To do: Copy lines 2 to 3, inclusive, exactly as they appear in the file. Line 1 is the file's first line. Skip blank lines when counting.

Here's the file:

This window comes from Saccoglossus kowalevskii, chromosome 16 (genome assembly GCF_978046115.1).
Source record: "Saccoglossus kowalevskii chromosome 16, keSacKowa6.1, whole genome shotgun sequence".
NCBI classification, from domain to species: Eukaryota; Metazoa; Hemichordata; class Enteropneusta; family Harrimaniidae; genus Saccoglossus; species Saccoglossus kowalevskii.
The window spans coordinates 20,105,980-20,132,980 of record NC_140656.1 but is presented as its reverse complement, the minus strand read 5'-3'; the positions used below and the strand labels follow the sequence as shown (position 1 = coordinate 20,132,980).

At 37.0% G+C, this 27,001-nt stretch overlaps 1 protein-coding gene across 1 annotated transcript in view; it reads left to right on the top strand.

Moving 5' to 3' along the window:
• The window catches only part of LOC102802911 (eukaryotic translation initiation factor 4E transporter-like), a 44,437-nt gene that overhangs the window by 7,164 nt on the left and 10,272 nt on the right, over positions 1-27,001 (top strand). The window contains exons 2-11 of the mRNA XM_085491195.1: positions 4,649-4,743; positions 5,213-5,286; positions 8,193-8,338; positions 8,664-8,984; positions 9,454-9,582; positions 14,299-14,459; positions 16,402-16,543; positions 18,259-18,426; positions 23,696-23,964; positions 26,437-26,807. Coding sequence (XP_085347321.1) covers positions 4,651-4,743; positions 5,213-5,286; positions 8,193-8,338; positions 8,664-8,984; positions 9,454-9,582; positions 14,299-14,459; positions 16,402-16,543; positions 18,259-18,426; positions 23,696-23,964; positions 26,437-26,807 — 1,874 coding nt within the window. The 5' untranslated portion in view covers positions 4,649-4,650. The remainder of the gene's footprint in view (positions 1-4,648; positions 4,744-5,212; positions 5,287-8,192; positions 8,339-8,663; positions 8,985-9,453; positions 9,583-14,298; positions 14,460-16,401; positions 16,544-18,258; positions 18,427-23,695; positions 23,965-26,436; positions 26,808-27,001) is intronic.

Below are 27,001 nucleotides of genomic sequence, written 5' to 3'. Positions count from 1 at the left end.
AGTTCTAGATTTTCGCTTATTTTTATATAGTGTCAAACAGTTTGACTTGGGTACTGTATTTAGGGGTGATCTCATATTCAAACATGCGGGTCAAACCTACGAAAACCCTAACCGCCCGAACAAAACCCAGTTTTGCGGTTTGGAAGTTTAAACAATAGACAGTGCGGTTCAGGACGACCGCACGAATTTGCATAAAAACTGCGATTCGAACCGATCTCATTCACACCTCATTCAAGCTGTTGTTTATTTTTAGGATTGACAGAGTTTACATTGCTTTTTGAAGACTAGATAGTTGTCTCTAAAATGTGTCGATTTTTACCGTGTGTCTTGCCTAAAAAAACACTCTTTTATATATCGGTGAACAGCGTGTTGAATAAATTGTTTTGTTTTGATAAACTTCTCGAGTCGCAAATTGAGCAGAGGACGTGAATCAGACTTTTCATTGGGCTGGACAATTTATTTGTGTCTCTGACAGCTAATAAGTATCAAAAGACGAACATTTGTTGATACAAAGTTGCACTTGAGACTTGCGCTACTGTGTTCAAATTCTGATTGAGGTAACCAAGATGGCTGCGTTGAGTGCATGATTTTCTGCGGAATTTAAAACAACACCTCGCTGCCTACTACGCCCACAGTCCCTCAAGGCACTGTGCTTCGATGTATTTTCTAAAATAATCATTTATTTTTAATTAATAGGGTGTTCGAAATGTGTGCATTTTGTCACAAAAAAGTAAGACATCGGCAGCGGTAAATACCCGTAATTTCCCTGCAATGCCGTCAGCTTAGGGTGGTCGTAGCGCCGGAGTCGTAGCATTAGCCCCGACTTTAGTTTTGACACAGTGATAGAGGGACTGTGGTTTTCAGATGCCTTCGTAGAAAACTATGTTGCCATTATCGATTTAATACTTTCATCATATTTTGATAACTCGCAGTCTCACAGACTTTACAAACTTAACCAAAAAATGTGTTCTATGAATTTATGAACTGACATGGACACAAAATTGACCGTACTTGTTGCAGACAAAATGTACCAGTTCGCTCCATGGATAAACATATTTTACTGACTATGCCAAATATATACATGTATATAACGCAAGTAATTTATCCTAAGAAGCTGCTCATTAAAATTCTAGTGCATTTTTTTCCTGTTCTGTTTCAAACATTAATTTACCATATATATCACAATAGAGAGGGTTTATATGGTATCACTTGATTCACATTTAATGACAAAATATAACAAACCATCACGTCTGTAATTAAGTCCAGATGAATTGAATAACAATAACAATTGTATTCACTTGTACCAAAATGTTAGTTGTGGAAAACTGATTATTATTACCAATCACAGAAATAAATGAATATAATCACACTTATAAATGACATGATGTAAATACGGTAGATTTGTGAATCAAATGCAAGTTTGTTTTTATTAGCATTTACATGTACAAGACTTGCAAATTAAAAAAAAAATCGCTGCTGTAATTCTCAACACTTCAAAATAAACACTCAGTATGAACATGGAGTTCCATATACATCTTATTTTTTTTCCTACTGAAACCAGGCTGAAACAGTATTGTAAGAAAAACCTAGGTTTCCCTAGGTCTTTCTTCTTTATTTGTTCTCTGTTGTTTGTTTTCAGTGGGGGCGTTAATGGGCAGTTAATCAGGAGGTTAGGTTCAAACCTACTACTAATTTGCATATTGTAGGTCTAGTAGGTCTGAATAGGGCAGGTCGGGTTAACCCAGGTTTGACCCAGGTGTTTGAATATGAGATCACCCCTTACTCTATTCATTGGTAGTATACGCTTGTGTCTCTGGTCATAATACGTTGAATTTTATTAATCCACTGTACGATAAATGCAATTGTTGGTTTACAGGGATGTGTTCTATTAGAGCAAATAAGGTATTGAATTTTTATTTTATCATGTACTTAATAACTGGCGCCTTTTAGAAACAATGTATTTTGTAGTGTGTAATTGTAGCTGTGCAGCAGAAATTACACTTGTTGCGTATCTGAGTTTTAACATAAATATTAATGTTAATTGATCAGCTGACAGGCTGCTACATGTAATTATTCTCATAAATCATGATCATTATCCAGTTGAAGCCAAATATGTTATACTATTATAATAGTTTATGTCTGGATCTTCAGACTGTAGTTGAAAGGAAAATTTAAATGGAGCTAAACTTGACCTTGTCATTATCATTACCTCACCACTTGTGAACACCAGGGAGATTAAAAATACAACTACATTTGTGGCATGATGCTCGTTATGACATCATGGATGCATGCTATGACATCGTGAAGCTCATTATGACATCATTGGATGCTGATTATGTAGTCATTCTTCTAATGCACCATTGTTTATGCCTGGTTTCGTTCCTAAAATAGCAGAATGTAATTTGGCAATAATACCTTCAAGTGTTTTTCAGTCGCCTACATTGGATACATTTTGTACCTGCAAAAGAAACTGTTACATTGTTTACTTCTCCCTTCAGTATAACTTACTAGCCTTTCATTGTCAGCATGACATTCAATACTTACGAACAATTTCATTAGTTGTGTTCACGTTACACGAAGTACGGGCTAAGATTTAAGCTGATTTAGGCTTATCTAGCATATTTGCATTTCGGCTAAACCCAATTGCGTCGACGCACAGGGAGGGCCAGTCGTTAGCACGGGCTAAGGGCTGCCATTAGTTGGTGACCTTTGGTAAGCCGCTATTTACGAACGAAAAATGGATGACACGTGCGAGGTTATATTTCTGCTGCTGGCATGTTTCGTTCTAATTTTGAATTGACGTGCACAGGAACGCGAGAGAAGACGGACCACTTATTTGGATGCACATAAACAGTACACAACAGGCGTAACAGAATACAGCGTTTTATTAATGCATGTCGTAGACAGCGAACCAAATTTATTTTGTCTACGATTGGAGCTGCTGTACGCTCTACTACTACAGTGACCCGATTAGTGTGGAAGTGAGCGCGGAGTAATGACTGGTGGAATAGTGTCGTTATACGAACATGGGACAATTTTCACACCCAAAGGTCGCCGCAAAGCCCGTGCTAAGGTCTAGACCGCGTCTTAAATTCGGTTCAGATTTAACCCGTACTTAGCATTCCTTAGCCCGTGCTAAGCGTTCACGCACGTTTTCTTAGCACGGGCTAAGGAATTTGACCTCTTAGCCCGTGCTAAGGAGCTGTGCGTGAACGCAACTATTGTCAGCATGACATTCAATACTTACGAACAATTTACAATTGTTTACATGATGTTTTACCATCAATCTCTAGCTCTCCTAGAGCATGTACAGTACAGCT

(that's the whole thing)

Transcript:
Source record: "Saccoglossus kowalevskii chromosome 16, keSacKowa6.1, whole genome shotgun sequence".
NCBI classification, from domain to species: Eukaryota; Metazoa; Hemichordata; class Enteropneusta; family Harrimaniidae; genus Saccoglossus; species Saccoglossus kowalevskii.